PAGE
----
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Syria Shuts Down Internet Access as country Imposes Nationwide Online Blackout

BEIRUT –  Syrian rebels bombed the house  of a top member of the country’s ruling Baath party in the south on Thursday,  killing him and his three body guards, activists said.

The bombing took place in Daraa, where the uprising against President Bashar  Assad began in March 2011. Since then, rebels have targeted regime figures and  military commanders in the capital, Damascus, and in other places around the  country.

The increasing frequency of bombings, a hallmark of Islamic extremists like  Al Qaeda, has led to concerns about the growing role of Islamist militants in  the civil war.

Two US-based Internet-monitoring companies say Syria has shut off the  Internet nationwide.

Activists in Syria reached Thursday by satellite telephone confirmed the  unprecedented blackout, which comes amid intense fighting in the capital,  Damascus.

Renesys, a U.S.-based network security firm that studies Internet  disruptions, says Syria effectively disappeared from the Internet at 12:26 p.m.  local time.

Akamai Technologies Inc., another U.S-based company that distributes content  on the Internet, also confirmed a complete outage for Syria.

Syria has partially cut Internet connections during the 20-month uprising  against President Bashar Assad but a nationwide shutdown is unprecedented.

Early Thursday, rebels detonated a car bomb near the house of Hussein Rifai  in Daraa, the Britain-based Syrian Observatory for Human Rights said, killing  Rifai and his bodyguards. The Observatory relies on reports from activists on  the ground.

Syria state-run SANA news agency reported the bombing in Daraa. It said there  were casualties in the blast, but did not say if Rafai was among those  killed.

The bombing in Daraa came a day after twin suicide car bombs ripped through a  Damascus suburb minutes apart, killing at least 34 people and wounding more than  80 others.

Damascus, the seat of Assad’s power, has been the scene of scores of car  bombs and mortar attacks targeting state security institutions and troops, areas  with homes of wealthy Syrians, army officers, security officials and other  members of the regime.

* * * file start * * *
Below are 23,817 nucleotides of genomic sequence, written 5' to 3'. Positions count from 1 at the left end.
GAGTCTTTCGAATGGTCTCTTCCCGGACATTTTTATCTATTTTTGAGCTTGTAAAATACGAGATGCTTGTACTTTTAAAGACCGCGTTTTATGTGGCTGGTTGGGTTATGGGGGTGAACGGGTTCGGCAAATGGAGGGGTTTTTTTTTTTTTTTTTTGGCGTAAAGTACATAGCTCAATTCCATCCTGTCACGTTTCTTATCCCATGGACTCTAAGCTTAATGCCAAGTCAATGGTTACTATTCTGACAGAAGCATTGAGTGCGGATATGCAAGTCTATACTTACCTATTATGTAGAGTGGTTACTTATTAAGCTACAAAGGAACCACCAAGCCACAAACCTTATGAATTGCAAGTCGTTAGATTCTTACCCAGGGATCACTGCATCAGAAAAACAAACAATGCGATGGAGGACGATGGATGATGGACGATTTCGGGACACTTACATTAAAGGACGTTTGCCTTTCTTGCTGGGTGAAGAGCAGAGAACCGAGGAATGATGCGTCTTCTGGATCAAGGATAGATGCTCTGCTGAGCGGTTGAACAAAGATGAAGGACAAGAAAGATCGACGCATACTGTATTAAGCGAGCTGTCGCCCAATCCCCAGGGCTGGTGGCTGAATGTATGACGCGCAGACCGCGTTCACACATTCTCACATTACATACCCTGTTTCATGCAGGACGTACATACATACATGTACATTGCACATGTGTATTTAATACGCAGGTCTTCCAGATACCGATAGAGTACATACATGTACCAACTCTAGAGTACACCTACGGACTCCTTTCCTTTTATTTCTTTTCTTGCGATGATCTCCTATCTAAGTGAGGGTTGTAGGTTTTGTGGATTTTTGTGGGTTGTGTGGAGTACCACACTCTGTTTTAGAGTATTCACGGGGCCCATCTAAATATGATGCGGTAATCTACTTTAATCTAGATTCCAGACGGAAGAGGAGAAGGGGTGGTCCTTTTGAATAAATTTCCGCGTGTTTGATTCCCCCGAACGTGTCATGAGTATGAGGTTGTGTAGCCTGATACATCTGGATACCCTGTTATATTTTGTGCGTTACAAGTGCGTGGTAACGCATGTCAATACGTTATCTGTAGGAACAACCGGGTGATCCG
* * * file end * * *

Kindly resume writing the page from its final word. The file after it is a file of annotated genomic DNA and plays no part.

In May, two suicide car bombers blew themselves up outside a military  intelligence building in Damascus, killing at least 55 people. In July, a bomb  hit a building in which Cabinet ministers and senior security officials were  meeting, killing the defense minister and his deputy, who was Assad’s  brother-in-law. A former defense minister also died in the attack.

The revolt in Syria started as peaceful protests but turned into a civil war  after brutal crackdowns on dissent by Assad’s forces. Activists say more than  40,000 people have been killed.

Also Thursday, activists reported heavy fighting between rebels and regime  troops in the northern Idlib province.

Government warplanes struck the rebellious districts around Damascus,  including the suburb of Daraya where fighting has raged for days, as rebels  fight their way into the capital, the Observatory said.

Daraya, which has a population of about 200,000, is part of Rural Damascus, a  province that includes the capital’s suburbs and adjoining farmland. The area  has been a stronghold of support for the rebels since the start of the uprising,  posing a significant threat to Assad.

Source: Fox News

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Posted by on November 29, 2012. Filed under NY News. You can follow any responses to this entry through the RSS 2.0. Both comments and pings are currently closed.